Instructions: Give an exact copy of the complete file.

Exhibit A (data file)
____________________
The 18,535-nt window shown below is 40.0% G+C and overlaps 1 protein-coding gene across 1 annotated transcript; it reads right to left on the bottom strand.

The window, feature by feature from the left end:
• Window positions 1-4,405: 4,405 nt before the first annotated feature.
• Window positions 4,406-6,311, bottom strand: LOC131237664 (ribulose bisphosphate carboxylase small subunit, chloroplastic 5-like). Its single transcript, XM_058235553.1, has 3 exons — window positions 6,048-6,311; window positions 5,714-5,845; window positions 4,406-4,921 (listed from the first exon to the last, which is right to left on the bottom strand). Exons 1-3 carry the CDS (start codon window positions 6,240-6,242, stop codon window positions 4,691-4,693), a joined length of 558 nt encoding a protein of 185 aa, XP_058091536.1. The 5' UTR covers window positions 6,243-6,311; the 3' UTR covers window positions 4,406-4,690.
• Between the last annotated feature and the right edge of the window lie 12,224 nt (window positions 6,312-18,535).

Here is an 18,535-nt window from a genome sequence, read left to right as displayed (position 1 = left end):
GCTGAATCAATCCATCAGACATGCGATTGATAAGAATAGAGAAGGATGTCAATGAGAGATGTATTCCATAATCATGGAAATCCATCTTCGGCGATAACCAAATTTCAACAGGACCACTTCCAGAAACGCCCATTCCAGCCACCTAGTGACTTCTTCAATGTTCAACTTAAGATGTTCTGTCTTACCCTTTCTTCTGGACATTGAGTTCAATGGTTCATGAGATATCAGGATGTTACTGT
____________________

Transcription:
The 18,535-nt window shown below is 40.0% G+C and overlaps 1 protein-coding gene across 1 annotated transcript; it reads right to left on the bottom strand.

The window, feature by feature from the left end:
• Window positions 1-4,405: 4,405 nt before the first annotated feature.
• Window positions 4,406-6,311, bottom strand: LOC131237664 (ribulose bisphosphate carboxylase small subunit, chloroplastic 5-like). Its single transcript, XM_058235553.1, has 3 exons — window positions 6,048-6,311; window positions 5,714-5,845; window positions 4,406-4,921 (listed from the first exon to the last, which is right to left on the bottom strand). Exons 1-3 carry the CDS (start codon window positions 6,240-6,242, stop codon window positions 4,691-4,693), a joined length of 558 nt encoding a protein of 185 aa, XP_058091536.1. The 5' UTR covers window positions 6,243-6,311; the 3' UTR covers window positions 4,406-4,690.
• Between the last annotated feature and the right edge of the window lie 12,224 nt (window positions 6,312-18,535).

Here is an 18,535-nt window from a genome sequence, read left to right as displayed (position 1 = left end):
GCTGAATCAATCCATCAGACATGCGATTGATAAGAATAGAGAAGGATGTCAATGAGAGATGTATTCCATAATCATGGAAATCCATCTTCGGCGATAACCAAATTTCAACAGGACCACTTCCAGAAACGCCCATTCCAGCCACCTAGTGACTTCTTCAATGTTCAACTTAAGATGTTCTGTCTTACCCTTTCTTCTGGACATTGAGTTCAATGGTTCATGAGATATCAGGATGTTACTGT